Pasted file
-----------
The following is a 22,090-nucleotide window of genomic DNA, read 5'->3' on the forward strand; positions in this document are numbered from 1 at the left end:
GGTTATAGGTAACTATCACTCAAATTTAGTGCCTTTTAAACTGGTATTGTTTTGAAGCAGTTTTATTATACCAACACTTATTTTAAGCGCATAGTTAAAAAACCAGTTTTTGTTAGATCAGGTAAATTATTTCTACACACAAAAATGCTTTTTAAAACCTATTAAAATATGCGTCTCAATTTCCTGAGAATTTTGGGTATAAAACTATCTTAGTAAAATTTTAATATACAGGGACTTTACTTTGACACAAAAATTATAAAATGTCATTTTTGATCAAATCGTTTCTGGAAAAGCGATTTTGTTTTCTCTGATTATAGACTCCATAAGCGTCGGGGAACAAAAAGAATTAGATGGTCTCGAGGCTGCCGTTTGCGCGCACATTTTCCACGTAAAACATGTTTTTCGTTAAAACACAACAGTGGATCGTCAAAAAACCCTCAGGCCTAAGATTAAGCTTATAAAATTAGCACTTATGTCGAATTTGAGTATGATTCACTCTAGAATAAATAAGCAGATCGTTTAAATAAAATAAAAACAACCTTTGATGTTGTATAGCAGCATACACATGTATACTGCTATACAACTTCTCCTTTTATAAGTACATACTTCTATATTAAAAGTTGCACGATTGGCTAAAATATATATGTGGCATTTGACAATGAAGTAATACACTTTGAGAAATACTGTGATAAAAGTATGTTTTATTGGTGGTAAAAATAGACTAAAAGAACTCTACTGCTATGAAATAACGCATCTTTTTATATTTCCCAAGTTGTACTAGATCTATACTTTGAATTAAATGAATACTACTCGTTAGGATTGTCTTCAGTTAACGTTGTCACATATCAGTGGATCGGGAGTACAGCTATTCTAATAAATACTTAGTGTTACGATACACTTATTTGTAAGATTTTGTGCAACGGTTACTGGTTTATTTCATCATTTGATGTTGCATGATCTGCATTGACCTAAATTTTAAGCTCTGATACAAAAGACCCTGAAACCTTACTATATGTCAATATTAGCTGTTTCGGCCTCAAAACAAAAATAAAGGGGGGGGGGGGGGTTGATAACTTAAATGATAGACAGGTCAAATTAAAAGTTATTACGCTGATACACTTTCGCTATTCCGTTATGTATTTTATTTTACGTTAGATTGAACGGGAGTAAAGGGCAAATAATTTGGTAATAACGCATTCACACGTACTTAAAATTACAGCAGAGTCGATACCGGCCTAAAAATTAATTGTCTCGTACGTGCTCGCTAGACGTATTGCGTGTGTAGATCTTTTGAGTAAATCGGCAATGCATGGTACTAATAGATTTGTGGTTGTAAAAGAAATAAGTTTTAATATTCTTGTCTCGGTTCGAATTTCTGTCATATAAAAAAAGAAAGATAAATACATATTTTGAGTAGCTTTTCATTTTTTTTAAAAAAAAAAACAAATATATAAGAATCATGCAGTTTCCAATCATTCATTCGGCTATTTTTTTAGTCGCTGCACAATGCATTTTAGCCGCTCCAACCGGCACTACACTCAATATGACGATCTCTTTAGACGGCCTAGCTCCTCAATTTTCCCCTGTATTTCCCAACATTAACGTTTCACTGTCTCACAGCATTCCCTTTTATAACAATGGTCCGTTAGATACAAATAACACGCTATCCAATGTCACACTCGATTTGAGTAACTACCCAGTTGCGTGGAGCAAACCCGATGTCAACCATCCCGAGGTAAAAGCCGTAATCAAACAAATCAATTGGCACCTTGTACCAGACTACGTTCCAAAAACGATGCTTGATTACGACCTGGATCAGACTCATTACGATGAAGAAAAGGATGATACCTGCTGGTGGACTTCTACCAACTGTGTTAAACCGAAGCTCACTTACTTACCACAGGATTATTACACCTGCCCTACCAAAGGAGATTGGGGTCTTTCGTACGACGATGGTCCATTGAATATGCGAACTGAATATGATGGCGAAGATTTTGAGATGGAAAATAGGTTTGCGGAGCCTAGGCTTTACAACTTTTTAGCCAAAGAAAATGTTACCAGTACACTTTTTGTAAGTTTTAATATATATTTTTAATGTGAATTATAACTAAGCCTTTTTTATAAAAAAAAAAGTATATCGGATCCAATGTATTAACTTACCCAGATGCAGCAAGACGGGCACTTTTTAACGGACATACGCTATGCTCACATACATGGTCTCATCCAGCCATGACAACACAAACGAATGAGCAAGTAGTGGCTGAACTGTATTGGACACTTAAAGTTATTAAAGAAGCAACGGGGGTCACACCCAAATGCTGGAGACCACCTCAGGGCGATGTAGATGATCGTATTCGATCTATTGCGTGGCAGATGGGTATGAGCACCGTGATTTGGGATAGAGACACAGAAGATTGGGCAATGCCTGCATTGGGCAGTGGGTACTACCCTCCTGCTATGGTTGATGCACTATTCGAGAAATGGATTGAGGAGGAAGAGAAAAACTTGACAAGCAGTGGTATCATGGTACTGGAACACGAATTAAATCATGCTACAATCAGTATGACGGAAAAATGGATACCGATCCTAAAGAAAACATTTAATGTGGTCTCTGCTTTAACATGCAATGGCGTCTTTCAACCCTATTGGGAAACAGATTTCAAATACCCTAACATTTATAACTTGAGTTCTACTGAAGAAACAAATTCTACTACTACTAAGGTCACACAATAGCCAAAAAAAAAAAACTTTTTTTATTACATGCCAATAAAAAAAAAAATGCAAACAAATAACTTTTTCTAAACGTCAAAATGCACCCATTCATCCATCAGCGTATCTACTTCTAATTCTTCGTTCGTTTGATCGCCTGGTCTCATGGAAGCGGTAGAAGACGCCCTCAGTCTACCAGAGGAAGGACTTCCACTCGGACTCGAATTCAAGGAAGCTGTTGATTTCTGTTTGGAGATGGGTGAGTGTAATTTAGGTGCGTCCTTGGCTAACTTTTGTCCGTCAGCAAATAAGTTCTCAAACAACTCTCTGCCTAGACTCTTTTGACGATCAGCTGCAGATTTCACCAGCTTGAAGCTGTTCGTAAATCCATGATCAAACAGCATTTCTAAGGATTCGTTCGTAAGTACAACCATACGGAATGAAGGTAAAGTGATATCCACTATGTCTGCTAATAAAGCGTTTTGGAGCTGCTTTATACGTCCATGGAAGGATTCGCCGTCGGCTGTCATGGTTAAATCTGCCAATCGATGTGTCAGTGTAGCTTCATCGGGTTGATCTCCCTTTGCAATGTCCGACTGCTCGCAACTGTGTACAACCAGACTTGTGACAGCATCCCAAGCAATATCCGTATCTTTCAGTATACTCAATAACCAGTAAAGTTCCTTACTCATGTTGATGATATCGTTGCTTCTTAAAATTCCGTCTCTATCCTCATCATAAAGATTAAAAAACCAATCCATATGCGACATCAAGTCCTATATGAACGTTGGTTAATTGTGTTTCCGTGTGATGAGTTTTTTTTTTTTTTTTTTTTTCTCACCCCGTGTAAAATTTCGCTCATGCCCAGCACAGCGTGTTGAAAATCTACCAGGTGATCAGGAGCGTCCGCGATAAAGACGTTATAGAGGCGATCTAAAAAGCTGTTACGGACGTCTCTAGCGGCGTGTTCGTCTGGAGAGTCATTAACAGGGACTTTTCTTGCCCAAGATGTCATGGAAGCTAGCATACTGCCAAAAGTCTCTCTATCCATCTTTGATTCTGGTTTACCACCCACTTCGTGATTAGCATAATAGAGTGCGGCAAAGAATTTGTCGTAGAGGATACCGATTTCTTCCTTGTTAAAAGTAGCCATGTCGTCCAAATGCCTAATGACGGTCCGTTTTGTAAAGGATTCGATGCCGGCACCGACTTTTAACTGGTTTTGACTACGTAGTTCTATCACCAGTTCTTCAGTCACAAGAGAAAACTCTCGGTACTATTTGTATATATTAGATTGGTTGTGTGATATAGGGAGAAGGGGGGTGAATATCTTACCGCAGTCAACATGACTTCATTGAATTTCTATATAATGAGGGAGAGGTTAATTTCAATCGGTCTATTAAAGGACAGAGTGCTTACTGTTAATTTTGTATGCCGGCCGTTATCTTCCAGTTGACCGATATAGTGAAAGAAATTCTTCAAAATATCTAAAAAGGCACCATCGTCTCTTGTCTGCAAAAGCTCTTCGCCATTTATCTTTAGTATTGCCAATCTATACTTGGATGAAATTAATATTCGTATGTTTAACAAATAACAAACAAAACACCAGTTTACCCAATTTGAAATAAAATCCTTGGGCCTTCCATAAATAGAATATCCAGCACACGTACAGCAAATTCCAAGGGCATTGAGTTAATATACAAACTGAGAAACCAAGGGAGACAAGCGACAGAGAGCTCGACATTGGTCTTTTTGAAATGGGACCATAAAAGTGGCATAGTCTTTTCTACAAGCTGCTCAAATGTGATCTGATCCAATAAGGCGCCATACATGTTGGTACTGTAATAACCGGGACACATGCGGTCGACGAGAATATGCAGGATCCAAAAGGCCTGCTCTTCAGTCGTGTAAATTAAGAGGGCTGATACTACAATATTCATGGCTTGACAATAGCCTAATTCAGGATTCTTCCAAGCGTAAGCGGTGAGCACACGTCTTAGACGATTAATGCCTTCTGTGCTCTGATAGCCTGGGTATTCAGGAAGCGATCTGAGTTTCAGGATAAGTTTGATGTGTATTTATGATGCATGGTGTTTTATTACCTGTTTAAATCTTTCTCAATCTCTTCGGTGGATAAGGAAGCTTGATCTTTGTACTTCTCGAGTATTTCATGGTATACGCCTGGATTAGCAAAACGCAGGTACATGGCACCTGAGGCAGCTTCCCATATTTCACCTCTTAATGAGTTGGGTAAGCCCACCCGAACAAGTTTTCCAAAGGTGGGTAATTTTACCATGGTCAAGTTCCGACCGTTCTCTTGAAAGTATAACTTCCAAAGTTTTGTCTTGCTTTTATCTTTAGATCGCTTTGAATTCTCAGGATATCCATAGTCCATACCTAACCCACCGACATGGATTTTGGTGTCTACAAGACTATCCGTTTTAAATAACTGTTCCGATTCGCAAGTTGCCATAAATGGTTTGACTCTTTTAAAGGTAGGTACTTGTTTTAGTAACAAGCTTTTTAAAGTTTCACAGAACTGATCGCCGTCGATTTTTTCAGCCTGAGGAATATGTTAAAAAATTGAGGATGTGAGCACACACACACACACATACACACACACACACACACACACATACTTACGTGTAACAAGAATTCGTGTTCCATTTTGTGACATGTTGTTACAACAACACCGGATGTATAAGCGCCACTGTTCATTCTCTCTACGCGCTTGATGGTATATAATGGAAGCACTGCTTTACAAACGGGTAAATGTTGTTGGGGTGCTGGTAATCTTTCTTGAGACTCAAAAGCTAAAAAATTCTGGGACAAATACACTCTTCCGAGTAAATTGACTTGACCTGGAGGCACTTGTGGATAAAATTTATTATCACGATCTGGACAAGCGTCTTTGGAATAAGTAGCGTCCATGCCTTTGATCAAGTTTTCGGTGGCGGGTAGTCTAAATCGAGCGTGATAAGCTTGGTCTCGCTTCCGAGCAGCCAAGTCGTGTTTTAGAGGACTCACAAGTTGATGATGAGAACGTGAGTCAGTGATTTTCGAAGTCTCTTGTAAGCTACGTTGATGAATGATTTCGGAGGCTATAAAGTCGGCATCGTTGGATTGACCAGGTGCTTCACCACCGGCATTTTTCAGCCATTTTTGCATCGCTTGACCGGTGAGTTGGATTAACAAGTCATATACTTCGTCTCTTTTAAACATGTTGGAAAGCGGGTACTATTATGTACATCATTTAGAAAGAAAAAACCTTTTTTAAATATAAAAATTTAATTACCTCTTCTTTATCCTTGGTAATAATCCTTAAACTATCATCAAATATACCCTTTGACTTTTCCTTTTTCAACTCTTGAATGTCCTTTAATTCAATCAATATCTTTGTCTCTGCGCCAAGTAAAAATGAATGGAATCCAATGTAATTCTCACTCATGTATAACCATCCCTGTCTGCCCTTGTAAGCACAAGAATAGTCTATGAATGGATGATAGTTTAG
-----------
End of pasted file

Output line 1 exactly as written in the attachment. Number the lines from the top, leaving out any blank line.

The following is a 22,090-nucleotide window of genomic DNA, read 5'->3' on the forward strand; positions in this document are numbered from 1 at the left end: